In this study, we sampled 141 persons exposed to poultry infected with influenza A(H5N2) virus to assess virus shedding and used multiple serologic assays (including a novel NS1 ELISA) to determine seroconversion status. We found that 6 (4.3%) persons had elevated HA antibodies detected by HI and/or MN assays; a lower percentage (1.4%, 2/141) of subclinical infections was suspected after validation by NS1 antibody assays. The NS1-peptide B was designed on the basis of influenza A(H3N2) virus; however, it also reacted with antibodies elicited by viruses of different subtypes, which suggests that consensus residues may play an essential role in forming the epitope of NS1 protein.
Our study has limitations. Patient histories of exposure to avian influenza viruses and influenza vaccination were given orally and thus may not be accurate, and mismatching between circulating viruses and antigens used in the study may have occurred. Also, recent seasonal influenza infection may interfere with the determination of subclinical infection with influenza A(H5N2) virus because the NS1 protein is remarkably conserved in type A influenza viruses.
Cross-reactive antibodies in humans elicited from heterologous influenza viruses can complicate serologic, HA-based identification of influenza subtype. The NS1-ELISA method we describe may help determine the type more readily and improve diagnosis of subclinical infection in humans. Further, our findings indicate that occupational exposure to infected poultry may pose a risk for infection in humans.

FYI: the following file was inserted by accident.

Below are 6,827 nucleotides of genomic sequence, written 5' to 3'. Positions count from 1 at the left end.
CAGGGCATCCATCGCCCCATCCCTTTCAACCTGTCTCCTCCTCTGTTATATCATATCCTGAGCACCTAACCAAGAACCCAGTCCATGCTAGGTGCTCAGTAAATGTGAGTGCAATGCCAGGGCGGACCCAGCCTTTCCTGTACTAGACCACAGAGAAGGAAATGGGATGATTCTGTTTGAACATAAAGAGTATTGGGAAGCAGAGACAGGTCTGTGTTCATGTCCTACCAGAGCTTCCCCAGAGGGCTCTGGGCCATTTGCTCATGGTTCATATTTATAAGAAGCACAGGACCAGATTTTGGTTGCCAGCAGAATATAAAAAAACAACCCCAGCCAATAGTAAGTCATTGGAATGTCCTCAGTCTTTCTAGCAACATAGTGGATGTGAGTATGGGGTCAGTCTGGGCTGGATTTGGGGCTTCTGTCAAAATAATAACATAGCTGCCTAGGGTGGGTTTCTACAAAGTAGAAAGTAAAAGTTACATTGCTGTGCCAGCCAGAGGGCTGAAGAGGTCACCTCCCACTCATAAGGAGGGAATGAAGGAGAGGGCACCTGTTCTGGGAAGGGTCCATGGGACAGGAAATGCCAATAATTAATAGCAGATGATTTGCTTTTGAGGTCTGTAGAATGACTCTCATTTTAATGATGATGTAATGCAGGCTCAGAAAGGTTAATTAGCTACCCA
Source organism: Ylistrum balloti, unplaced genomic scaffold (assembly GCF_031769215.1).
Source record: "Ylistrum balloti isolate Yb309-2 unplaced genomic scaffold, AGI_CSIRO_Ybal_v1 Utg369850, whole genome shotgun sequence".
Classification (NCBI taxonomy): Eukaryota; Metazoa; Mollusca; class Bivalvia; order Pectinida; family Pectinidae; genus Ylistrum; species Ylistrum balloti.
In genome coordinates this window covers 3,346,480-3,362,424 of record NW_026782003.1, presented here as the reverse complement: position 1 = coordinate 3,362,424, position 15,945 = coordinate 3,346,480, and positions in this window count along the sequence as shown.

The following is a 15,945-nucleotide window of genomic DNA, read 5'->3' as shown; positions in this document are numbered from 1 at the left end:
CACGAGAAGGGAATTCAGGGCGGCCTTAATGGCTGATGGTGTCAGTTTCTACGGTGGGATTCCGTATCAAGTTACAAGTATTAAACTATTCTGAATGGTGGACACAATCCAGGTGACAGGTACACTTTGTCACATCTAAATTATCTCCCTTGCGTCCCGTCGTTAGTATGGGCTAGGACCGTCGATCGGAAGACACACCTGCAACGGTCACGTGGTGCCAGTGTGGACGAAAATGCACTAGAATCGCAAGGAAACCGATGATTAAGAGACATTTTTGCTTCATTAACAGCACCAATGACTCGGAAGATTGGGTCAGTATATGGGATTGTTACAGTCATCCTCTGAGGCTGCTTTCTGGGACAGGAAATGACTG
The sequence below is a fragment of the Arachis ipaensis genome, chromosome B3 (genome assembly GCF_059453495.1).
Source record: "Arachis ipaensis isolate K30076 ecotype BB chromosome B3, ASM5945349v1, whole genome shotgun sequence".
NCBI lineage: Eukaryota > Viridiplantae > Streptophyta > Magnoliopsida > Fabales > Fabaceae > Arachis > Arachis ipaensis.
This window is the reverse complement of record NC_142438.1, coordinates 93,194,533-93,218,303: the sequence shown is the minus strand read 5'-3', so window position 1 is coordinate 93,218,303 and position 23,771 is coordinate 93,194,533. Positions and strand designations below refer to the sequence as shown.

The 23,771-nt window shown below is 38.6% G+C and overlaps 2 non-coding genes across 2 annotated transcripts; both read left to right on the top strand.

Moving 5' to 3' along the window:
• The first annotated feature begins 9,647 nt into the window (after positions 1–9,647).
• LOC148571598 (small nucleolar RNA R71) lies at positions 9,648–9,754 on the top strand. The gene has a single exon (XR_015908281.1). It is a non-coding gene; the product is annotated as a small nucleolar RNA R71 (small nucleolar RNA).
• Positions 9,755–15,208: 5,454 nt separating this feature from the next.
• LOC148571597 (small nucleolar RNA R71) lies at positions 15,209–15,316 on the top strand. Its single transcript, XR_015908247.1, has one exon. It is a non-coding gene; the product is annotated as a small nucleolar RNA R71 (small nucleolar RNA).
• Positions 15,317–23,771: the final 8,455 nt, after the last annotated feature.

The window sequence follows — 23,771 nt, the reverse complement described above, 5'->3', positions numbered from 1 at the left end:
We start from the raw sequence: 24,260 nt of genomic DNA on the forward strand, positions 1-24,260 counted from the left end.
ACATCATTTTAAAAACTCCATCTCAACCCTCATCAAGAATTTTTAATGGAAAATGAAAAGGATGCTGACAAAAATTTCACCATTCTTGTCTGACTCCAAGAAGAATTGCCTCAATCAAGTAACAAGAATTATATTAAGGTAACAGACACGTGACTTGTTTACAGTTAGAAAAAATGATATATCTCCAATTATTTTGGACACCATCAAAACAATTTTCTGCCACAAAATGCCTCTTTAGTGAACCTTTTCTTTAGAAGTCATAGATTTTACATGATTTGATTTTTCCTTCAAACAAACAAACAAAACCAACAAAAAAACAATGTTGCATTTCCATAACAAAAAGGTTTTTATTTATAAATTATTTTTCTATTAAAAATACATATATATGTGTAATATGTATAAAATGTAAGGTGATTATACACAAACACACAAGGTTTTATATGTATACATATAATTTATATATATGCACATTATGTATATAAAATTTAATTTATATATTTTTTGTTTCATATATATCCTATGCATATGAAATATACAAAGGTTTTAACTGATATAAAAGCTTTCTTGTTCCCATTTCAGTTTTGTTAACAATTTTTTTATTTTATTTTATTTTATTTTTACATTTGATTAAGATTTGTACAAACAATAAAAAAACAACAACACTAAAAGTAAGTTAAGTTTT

Dr Wu is director of the Taiwan National Influenza Center and of the Center for Research, Diagnostics and Vaccine Development at Taiwan CDC. His research interests are influenza viruses and enteroviruses.
We thank Ruben Donis and Masato Tashiro for their valuable suggestions and critical appraisal of the manuscript and the many medical officers and colleagues in Regional Centers of the Taiwan CDC who participated in sample collection and onsite investigation.
This study received partial financial support from Department of Health, Taiwan (DOH101-DC-2013).